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Last year, at an international conference, I asked a successful woman whether my experience with women helping other women was the norm, but she expressed reservations. Though women are nurturing and relationship oriented, she mentioned that women in the past believed boards and executive teams only had a limited number of positions for females, causing some to compete with each other for what they perceived was a smaller piece of the pie.  Tough economic times can also cause greater competition among women.  In an article published in Forbes, Sylvia Ann Hewlett, an expert on gender and workplace issues, wrote, “Between waves of layoffs and evaporating job opportunities, we’re in a climate that naturally breeds an every-woman-for herself mentality.”  At least in past generations, Hewlett also noted that when women did form networks, they tended to be exclusive, with clearly defined groups of insiders and outsiders.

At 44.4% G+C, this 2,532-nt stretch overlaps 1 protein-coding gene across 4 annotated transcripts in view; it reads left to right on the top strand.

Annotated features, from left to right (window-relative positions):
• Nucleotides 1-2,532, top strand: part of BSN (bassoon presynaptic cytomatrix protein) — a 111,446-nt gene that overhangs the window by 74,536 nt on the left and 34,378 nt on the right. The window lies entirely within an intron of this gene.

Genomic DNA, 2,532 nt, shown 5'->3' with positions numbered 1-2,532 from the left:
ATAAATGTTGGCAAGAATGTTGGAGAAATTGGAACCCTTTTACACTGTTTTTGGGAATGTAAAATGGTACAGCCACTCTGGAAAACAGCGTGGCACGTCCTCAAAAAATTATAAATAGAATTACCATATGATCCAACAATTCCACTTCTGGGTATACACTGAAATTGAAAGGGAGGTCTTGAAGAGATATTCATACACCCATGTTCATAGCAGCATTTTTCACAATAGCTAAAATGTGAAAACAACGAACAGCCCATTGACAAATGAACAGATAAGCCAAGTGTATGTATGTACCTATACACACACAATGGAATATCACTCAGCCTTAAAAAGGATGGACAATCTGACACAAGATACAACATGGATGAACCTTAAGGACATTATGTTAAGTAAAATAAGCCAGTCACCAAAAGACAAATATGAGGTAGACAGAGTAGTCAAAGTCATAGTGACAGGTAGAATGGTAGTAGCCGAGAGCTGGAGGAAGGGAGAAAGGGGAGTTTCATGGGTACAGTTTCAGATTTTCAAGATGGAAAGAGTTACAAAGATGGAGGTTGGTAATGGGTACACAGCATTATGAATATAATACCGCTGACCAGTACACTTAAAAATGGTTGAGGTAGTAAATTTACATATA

If indeed women are continuing to follow this path in the 21st century, I hope that we pause to reevaluate the direction we have chosen to take and right our course.  Rather than impeding our prospects, aligning ourselves with other women can be one of our greatest competitive advantages.

Several high-profile women such as former Secretary of State Hillary Rodham Clinton and Facebook Director and Chief Operating Officer Sheryl Sandberg are laying a solid foundation for women’s outreach efforts. When Clinton became secretary of state, she proudly stepped into this role with the women and girls of the world alongside her and became the champion for our cause.  Similarly, Sandberg, listed as tenth on the Forbes “Power Women” list, views individual accomplishment as only part of the success equation.  This Harvard graduate who became chief of staff for Treasury Secretary Lawrence Summers and later a vice president at Google has chosen to invite other women to “sit at the table” with her.